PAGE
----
Photokina 2014 highlights

Robotics

Michael Gielniak is teaching Simon to move more like a human

As robots get smarter and more capable and make their way from manufacturing assembly lines to a much wider variety of applications, we will be interacting with them in more and more situations. Currently, robots tend to move with jerky, stop/start motions, which can make it difficult for humans, who are accustomed to the fluid and dynamic movements of other humans, to easily recognize what the robots are doing. In an attempt to create robots that can better interact with humans, researchers at the Georgia Institute of Technology are getting robots to move in a much more human-like way.  Read More

The Elfoid P1 is a combination mobile phone and mini telepresence robot, designed to give ...

We can’t say we weren’t warned. Last August, Japan’s Eager Co. Ltd. announced that it was planning to begin sales of the Telenoid R1 telepresence robot in October. The toddler-sized ghostly-looking robot is intended to be a physical stand-in for a remote user during internet communications, mirroring that person’s movements via real-time face tracking software on their computer – their voice also comes out of the device. Well, Telenoid now has a little sibling. The Elfoid P1, as it’s called, was unveiled at a press conference yesterday in Japan, and is intended to serve as a combination mobile phone and mini telepresence robot.  Read More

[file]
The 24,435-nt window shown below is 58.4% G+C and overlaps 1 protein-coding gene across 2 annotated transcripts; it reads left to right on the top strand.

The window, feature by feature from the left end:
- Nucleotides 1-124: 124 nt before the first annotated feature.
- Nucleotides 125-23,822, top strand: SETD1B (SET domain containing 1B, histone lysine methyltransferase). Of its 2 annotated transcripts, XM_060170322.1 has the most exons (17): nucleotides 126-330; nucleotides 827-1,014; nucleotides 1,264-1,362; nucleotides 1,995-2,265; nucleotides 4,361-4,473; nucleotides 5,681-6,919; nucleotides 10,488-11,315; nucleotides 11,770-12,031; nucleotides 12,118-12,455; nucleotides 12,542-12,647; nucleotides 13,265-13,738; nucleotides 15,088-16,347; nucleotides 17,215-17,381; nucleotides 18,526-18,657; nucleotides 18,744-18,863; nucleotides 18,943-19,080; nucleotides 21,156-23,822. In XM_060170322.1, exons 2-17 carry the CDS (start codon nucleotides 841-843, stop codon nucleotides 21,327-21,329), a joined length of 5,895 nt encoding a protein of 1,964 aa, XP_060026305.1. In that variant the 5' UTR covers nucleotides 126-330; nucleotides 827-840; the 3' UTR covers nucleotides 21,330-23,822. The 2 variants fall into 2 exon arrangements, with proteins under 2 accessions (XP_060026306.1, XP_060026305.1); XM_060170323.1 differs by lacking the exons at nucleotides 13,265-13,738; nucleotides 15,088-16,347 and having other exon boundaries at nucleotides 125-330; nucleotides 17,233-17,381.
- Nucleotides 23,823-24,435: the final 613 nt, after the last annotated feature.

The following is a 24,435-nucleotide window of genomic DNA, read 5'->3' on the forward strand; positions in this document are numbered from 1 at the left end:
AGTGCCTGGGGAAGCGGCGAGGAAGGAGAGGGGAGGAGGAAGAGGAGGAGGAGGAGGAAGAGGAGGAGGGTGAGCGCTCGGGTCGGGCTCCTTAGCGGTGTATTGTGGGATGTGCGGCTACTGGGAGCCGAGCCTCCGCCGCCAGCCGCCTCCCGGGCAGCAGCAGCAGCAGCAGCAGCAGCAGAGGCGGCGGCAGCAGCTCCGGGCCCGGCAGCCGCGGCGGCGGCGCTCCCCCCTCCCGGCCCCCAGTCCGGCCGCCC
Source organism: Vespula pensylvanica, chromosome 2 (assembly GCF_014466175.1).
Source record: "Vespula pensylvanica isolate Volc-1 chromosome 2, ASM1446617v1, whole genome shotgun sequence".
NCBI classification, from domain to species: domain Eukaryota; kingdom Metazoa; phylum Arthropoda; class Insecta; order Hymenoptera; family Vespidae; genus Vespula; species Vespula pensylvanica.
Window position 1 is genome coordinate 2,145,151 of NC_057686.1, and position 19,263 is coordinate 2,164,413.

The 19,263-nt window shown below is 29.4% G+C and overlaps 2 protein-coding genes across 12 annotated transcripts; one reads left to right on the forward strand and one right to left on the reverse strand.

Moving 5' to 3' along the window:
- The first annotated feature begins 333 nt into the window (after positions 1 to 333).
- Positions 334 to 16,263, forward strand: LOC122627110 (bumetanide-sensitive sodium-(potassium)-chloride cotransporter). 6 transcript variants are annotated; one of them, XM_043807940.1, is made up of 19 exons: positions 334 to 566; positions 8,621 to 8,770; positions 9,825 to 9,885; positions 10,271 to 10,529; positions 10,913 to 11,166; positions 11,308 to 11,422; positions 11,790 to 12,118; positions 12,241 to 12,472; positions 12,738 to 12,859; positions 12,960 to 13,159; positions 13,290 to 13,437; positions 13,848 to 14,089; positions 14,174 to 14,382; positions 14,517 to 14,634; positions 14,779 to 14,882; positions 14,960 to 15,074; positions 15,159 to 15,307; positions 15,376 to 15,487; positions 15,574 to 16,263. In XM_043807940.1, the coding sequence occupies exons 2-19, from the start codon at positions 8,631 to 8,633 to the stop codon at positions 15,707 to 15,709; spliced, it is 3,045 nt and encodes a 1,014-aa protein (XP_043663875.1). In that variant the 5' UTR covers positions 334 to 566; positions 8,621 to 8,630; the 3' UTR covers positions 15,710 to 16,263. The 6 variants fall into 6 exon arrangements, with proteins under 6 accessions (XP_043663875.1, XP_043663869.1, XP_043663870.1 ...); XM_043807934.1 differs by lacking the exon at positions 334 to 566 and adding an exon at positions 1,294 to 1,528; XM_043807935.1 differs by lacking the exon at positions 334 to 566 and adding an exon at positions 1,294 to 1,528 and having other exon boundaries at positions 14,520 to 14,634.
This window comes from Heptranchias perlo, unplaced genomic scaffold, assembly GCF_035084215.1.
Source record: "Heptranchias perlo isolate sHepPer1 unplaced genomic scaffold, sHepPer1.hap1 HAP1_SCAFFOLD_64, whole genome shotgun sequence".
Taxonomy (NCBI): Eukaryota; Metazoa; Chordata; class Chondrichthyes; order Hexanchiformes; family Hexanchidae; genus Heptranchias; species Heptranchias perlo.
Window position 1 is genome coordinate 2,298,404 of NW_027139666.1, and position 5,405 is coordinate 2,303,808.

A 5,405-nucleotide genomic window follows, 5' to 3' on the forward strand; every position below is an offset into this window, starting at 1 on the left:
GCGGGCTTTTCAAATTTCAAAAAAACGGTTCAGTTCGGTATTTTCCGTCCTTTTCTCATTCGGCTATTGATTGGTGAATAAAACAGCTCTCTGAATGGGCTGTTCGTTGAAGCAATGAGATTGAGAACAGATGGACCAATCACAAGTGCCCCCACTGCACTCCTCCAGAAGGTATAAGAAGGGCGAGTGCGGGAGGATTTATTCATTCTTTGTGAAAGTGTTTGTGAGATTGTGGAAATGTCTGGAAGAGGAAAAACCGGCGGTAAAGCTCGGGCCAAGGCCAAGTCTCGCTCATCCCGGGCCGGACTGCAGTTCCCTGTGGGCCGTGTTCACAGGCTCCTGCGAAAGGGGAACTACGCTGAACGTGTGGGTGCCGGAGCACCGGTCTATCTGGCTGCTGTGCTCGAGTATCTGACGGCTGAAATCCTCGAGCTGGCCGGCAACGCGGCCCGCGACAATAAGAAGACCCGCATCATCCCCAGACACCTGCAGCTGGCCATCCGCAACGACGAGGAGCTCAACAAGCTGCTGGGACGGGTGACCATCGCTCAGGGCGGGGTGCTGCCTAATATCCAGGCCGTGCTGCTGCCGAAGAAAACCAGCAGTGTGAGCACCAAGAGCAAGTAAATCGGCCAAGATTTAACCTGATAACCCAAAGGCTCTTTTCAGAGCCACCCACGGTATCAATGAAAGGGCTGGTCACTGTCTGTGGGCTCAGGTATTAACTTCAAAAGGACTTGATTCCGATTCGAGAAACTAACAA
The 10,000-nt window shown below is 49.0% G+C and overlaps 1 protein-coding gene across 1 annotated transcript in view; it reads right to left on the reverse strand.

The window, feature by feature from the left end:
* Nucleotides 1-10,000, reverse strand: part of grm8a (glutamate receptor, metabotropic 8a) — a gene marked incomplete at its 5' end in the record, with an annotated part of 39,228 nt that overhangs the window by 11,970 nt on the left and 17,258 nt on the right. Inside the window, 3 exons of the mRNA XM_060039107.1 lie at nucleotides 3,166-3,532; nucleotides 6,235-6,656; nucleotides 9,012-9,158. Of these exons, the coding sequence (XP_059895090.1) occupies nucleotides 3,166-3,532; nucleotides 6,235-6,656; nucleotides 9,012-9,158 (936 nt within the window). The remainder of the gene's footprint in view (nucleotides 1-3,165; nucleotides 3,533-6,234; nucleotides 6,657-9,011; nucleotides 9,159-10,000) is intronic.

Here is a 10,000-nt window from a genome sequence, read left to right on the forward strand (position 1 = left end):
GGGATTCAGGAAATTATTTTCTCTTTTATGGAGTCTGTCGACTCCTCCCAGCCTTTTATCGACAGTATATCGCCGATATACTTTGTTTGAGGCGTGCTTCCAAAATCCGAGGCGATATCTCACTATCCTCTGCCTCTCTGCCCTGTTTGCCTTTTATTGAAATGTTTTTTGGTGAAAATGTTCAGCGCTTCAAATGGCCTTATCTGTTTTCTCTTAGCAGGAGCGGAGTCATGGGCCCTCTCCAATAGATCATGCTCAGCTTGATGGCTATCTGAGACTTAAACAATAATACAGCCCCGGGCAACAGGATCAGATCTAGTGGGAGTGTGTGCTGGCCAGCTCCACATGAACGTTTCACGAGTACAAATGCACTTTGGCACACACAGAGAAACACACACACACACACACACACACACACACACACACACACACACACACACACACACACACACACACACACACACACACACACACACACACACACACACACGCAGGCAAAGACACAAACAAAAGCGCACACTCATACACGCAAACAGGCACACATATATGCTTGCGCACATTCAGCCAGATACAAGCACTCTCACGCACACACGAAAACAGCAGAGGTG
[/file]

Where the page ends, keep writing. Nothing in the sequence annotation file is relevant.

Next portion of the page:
Robotics company Boston Dynamics has been awarded a contract to develop a military quadrup...

It would be scary to be chased by a military robot. It would also be scary to be chased by a cheetah. So, imagine what it would be like to have a military robotic cheetah sprinting after you. Such a scenario could one day be possible, as robotics company Boston Dynamics recently announced that America’s Defense Advanced Research Projects Agency (DARPA) has awarded it a contract to design and build such a ... critter. The contract also includes the creation of an agile, bipedal humanoid robot. It’s hard to say which one might ultimately be creepier.  Read More